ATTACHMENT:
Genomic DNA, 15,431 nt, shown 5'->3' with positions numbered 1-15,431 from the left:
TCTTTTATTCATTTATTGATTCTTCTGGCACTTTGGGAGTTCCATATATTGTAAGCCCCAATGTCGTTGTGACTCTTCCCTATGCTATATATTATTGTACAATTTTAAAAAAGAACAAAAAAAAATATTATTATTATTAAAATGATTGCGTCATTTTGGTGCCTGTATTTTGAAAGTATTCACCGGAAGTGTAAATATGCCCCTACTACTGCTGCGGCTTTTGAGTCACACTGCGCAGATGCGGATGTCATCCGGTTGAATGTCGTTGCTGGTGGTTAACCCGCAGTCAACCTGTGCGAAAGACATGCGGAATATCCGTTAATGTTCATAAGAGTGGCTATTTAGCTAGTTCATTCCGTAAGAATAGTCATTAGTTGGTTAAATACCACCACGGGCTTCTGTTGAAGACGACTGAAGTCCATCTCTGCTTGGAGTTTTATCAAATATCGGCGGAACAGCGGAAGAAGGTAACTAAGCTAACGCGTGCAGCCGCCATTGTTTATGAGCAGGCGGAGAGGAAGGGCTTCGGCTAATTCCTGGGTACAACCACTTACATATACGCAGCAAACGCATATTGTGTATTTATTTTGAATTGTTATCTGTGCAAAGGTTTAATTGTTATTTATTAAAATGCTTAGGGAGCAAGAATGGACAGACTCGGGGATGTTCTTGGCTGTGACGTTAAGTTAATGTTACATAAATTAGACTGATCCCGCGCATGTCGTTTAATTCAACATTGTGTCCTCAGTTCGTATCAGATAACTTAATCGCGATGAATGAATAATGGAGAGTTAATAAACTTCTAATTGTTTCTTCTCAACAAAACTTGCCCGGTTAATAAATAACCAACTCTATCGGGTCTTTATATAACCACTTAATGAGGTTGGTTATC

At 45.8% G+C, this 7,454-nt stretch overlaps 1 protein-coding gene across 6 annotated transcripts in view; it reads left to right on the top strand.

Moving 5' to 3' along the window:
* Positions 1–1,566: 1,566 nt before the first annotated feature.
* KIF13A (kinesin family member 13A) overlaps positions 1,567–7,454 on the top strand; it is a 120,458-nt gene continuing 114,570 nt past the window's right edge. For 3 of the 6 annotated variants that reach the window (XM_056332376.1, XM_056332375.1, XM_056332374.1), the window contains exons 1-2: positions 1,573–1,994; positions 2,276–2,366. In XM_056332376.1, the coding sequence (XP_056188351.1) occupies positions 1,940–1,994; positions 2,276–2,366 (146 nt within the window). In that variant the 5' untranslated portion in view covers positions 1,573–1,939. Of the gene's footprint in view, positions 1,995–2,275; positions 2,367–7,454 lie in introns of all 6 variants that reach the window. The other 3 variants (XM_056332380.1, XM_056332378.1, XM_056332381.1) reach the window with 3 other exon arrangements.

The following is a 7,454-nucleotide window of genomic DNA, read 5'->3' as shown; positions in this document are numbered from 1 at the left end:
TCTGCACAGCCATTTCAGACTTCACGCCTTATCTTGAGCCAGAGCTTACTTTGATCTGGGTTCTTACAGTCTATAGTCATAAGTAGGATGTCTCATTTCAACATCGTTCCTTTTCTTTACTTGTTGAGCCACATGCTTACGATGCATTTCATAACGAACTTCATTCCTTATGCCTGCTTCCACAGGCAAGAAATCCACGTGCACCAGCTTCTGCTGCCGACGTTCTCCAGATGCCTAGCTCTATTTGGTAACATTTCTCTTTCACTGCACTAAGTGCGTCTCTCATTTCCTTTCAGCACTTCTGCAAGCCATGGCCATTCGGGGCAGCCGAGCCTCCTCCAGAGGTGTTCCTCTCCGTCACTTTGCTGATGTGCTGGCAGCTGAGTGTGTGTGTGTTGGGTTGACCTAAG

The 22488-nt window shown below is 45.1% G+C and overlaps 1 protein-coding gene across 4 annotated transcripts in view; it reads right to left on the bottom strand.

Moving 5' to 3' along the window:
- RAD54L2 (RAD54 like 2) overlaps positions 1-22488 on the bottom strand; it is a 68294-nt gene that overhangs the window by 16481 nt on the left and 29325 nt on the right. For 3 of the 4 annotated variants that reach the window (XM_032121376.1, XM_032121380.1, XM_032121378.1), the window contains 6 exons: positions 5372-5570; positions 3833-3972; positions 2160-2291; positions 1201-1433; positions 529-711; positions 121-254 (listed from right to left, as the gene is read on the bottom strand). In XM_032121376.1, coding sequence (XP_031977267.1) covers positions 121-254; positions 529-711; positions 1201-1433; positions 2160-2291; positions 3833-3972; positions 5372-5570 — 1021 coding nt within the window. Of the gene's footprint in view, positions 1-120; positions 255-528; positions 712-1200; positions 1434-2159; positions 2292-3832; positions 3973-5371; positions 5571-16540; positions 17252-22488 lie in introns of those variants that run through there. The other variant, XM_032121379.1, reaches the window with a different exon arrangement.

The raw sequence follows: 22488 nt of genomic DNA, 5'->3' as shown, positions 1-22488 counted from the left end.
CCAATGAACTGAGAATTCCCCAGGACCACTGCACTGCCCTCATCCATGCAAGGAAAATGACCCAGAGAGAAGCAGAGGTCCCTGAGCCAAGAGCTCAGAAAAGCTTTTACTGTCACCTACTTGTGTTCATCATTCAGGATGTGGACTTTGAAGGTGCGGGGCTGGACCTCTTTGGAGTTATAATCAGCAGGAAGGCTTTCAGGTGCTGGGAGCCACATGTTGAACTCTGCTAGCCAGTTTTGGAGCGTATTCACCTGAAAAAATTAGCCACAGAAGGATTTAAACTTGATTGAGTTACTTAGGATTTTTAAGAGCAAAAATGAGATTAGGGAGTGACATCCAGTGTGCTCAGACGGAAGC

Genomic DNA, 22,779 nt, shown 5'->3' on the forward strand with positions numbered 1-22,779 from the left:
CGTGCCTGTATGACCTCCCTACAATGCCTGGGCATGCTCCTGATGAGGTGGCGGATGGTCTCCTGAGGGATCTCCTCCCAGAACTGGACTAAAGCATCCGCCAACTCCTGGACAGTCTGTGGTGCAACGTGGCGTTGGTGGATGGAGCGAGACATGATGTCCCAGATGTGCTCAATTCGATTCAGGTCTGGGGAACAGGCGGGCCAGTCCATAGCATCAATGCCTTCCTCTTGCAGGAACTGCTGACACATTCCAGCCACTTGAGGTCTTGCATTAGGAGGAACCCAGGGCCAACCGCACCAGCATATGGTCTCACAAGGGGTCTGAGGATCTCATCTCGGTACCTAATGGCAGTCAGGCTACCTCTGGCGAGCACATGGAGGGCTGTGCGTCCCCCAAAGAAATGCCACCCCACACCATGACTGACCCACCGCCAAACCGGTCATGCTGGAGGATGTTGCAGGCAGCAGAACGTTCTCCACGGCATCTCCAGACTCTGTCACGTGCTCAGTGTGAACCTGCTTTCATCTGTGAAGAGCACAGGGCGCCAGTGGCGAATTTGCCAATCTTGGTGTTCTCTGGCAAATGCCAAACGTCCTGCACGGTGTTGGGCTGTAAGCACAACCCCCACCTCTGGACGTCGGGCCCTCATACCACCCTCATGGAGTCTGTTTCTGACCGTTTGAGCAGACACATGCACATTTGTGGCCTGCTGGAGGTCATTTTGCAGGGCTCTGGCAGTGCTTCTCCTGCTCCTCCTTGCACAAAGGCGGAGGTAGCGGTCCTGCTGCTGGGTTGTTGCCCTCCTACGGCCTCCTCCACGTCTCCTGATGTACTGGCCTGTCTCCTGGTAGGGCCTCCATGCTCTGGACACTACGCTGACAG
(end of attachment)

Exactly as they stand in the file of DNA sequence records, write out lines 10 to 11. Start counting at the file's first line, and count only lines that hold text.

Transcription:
Moving 5' to 3' along the window:
- RAD54L2 (RAD54 like 2) overlaps positions 1-22488 on the bottom strand; it is a 68294-nt gene that overhangs the window by 16481 nt on the left and 29325 nt on the right. For 3 of the 4 annotated variants that reach the window (XM_032121376.1, XM_032121380.1, XM_032121378.1), the window contains 6 exons: positions 5372-5570; positions 3833-3972; positions 2160-2291; positions 1201-1433; positions 529-711; positions 121-254 (listed from right to left, as the gene is read on the bottom strand). In XM_032121376.1, coding sequence (XP_031977267.1) covers positions 121-254; positions 529-711; positions 1201-1433; positions 2160-2291; positions 3833-3972; positions 5372-5570 — 1021 coding nt within the window. Of the gene's footprint in view, positions 1-120; positions 255-528; positions 712-1200; positions 1434-2159; positions 2292-3832; positions 3973-5371; positions 5571-16540; positions 17252-22488 lie in introns of those variants that run through there. The other variant, XM_032121379.1, reaches the window with a different exon arrangement.